Just What The Doctor Ordered: Small Gully The Formula Cab/Shiraz


Stephen is the one sleeping...

I was navigating a busy wine trade show when I saw Stephen Black. He was the dashing, somewhat diminutive man in a black shirt who solidly occupied a space in the middle of a crowded aisle-way.  People-traffic, all laden with semi-filled wine glasses, bumped against him and then parted to flow around him, as though he were a rock in a stream.

I approached to taste his wines, and he waved me away: “I want you to taste the New Zealand wines first!”

OK, whatever you say…

So once I’d done with the grapefruit-y Sauv Blancs and delicate Pinot Noirs, I tried Stephen again.

“OK, now we can talk.” And Stephen can talk. He told me about his first career in the pharmaceutical business, which grew from his background in chemical engineering. While he’d found a fine career, he didn’t find his passion until he found his way into the wine business.

He started at Barossa Valley Estates  in 1992 and then did graduate work in winemaking. It all came together when he hooked up with two grape growers in 1999. One of them, Darren Zimmermann, came from a family that had been growing grapes in Barossa since early last century, and together with Robert Bader they formed Small Gully Winery. It’s in the heart of Barossa, built in (you guessed it) a small gully on Zimmermann’s property.small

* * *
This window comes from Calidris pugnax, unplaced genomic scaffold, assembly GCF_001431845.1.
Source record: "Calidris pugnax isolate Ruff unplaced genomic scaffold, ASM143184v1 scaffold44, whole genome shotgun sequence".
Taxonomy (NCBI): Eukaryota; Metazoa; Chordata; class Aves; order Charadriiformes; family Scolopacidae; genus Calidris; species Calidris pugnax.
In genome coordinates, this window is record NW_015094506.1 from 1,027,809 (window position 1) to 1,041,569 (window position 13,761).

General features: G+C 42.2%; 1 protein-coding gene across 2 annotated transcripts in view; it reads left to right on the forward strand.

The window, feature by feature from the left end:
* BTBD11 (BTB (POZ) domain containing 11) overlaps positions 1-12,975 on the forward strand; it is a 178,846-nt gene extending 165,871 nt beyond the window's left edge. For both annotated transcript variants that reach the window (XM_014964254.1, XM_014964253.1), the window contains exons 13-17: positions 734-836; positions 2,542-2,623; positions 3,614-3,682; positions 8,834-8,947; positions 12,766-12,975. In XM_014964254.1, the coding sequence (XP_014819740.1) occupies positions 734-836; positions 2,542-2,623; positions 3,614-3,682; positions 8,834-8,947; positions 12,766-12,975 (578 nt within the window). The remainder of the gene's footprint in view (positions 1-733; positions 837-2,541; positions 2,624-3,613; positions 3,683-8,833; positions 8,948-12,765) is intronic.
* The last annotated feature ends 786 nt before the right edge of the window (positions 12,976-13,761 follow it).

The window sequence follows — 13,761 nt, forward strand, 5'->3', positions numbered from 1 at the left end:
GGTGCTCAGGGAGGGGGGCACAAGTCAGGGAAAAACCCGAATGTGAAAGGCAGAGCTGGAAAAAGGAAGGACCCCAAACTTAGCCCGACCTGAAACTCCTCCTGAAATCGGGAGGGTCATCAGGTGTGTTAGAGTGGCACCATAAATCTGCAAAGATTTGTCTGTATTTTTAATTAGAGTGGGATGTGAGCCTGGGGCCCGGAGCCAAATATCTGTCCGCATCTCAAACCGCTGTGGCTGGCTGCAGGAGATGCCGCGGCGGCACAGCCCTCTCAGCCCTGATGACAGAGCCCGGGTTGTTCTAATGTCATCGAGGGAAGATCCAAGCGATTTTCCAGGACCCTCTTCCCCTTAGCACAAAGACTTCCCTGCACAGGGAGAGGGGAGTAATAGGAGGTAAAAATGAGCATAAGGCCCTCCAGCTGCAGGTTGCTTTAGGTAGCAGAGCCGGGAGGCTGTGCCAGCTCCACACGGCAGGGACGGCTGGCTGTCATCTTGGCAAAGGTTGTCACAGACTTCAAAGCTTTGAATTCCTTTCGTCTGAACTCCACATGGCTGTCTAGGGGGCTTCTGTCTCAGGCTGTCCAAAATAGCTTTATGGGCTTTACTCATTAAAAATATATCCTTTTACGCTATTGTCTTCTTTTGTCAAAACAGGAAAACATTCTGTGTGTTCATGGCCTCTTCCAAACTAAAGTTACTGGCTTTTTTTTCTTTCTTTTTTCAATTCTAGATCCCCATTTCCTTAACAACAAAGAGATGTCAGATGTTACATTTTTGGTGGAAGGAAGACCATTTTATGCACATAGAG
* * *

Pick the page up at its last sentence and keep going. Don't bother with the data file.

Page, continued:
They named their wines with a nod and a wink to Stephen’s past — “The Formula” was supposed to be The Prescription until some government wine bureaucrat gave it a thumbs-down.

But what’s in a name, anyway?

Their intent at Small Gully was to make “wines of a distinctive bold and intense style with great expression of fruit character.” In Australian wine-speak, that means “ballsy.”

And ballsy they are. I reviewed one of their wines, The Formula Shiraz 2006, a few months ago, but this was the first time I’d seen The Formula Cabernet Shiraz 2007.

I expected a big giant fruit bomb, but that would have been too simple. The Shiraz alone, harvested from older, low-yielding vines in warm-climate Barossa, brings bold, extracted, rich berry flavors.

But Stephen adds about 50% Clare Valley Cabernet Sauvignon. Clare Valley vineyards are at higher altitudes, bringing much cooler nights that allow the grapes to ripen more slowly and develop good acid and structure.

Add Lot A to Lot B and you get — intensity without jamminess.

So let’s get to the wine. The color in the glass was dark purple and opaque, and the nose jumped up to meet me. I got round, rich aromas of dark fruit, vanilla and a hint of savory herbs.

The palate made me go “Wow!” (really). “This tastes like chocolate-covered boysenberries!” which to me is a good thing — a very good thing.

It wasn’t just sweetness, though. There was firm, underlying structure that kept the fruit in check. This is a wine that’s not just “a meal in a glass” — it would be great with a steak (on the barbie?).

It’s no secret that I find Australian wines easy to like. I enjoy the bold style of the wines and the winemakers. Some reviewers love them and give them great ratings.

But the best rating system is my customers: When I recommend The Formula wines, customers buy it and come back for more. What better rating system can there be? Cheers!

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